I've been running a long time (since I was 12), and I recently flipped the annual life page to number 27, which means I've been an active participant in the sport for over half my life. One thing I've seen, time and time again, is that runners are hopeful people. We set big goals and chase them with fervor, but some of us are smarter than others. Some of us train/plan/rest, and generally speaking, set ourselves up for success. Meanwhile, some of us embrace the, "I can do anything I set my mind to!" attitude that often eludes the actual work it requires to do-anything-we-set-our-minds-to.
Americans in general embrace an overly optimistic attitude that often creates passivists rather than activists. The attitude that anything-is-possible does us a huge disservice by pushing us further from reality. You can do many things you set your mind to, absolutely, but you cannot do anything. You can't, I can't, nobody can. And in the quest to do anything-we-set-our-minds-to, we often pursue things we're not good at, or refuse to give up things we aren't passionate about because, "we can do it!" Optimism is an innate human trait that helps us get out of bed in the morning and stay motivated to tackle life's challenges. Optimism keeps us moving, but blind optimism is the stuff nightmares are made of.
Giving up is normal. It's totally fine and should be just as embraced as not giving up. Here's why: sometimes, we try new activities or dive into subjects that turn out to be uninteresting. Often, we don't give up these pursuits because we feel an awful lot of shame and guilt for giving up. It doesn't makes sense to never give up. You should give up many times throughout your life, because giving up things you don't want anymore frees up space and time for things you DO want.
Below are seven signs that you should probably give up. These have been gathered from across the wide world of Google, so if you have a problem with them, you can call the big G directly (their customer support line is: 1-866-246-6453).
1. When you become genuinely, irrevocably unhappy.
Lingering unhappiness is a pretty clear sign to get out of dodge. Pursuing your goals should bring you more joy than angst. If not, you're probably doing something wrong.
2. When you don’t want that thing (or person) anymore.
Goals change because life changes. If something or someone doesn't fit in your life anymore, you have a responsibility to let that thing or person go.
3. When it isn't worth your time, or an obviously better opportunity shows up.
Sometimes, we find ourselves clinging to a dead end, sure that something will pan out yet somehow oblivious to the doors and windows opening right in front of us. When opportunities come, it's in your best interest to jump, fear and apprehension be damned.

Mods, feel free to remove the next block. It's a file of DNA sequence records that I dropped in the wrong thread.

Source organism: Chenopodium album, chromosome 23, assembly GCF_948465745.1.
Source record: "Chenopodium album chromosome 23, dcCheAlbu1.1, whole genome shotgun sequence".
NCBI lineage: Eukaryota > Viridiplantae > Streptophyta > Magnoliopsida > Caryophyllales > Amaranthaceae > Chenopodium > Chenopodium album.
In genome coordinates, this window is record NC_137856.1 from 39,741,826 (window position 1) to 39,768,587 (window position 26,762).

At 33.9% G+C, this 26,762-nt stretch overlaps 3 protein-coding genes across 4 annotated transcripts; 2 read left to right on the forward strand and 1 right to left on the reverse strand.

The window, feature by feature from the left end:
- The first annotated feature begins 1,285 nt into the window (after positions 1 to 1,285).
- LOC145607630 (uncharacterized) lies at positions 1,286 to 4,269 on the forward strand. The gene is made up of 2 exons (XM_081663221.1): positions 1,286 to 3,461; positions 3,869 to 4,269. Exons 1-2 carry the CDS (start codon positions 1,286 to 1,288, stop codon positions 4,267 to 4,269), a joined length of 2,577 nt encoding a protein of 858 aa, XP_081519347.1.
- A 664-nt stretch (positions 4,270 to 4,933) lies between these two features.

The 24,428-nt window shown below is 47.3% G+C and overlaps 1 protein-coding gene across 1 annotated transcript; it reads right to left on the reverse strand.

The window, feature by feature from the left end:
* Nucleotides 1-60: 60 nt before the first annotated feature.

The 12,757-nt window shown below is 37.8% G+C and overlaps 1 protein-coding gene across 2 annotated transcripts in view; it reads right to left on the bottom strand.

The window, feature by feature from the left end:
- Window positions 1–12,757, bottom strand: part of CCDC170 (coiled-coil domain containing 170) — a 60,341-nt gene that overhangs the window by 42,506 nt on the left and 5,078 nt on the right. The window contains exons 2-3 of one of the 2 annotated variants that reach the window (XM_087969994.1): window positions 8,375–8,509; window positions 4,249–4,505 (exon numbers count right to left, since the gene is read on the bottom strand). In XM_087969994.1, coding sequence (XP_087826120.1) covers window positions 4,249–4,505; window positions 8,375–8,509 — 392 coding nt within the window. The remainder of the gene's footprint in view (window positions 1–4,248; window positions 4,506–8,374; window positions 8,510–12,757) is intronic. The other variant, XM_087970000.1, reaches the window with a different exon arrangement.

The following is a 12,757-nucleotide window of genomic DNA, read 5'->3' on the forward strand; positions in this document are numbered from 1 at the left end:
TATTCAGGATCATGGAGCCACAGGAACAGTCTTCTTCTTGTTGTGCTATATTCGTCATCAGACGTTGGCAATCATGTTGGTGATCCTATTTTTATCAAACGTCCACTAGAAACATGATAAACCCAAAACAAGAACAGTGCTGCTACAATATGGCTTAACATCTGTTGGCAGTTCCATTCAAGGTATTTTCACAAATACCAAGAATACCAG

4. When the only reason you haven’t quit is because you’re worried about what other people will think.
Trying to live up to someone else's expectation will never, ever make you happy. Doubly damning is the desire to live up to the expectations of people you don't even know. Dr. Seuss famously said, "Be who you are and say what you feel, because those who mind don't matter and those who matter don't mind." You've probably seen this somewhere before, like on a commemorative t-shirt or hand-painted-art-decor-tchotchke.
5. If the thought of quitting makes you feel relieved.
Try this nifty thought experiment I often employ when deciding whether or not to purchase an item. How would your future self feel: relieved or disappointed? If the answer is relieved, you should probably give up.
6. When your intuition is pointing you somewhere else.
7. Consider taking a break.
Maybe life isn't as black and white as we think, and quitting doesn't have to be definite. Sometimes taking a step back can help ignite the spark that drew you to your original interest. It's all trial and error, and none of us really know what we're doing.
I've started and stopped countless projects throughout my life, especially in the first couple years after graduating from college. My boyfriend at the time was extremely annoyed with my consistent waffling, primarily because he already knew (or thought he knew) what he wanted out of life. But engaging in a period of experimentation is important, and will guide you to the thing you're supposed to do. My period of experimentation led me to this blog, to ultra running, and to writing/performing my poetry.
There is an important distinction to make in all this giving up talk, though. Through my period of trial and error I never gave up on myself. I knew that if I kept trying new things, I'd land on something good. Giving up an unfullfilling job or hobby or toxic relationship isn't weakness, it's strength.
When I first moved to California about two and a half years ago, I landed a marketing job for a company that created training for body shops (weird niche, I know). The company culture was gross and toxic and misogynistic, so the entire time I worked there (about 8 weeks), I was searching for other jobs. I went on too many interviews to count, hit up networking events, and submitted countless job applications. I wanted to give up that job for a better one, and eventually I did. A blind optimist may have simply hoped that the bad employer would somehow change for the better while ignoring all signs indicating that this would never be the case.
Sometimes, giving up stability or comfortability is the only way to move forward, and if we're not moving forward, what are we doing?
P.S. Watch a TedEx video about giving up by Bri Hall, a famous artist, entrepreneur, and animator, HERE.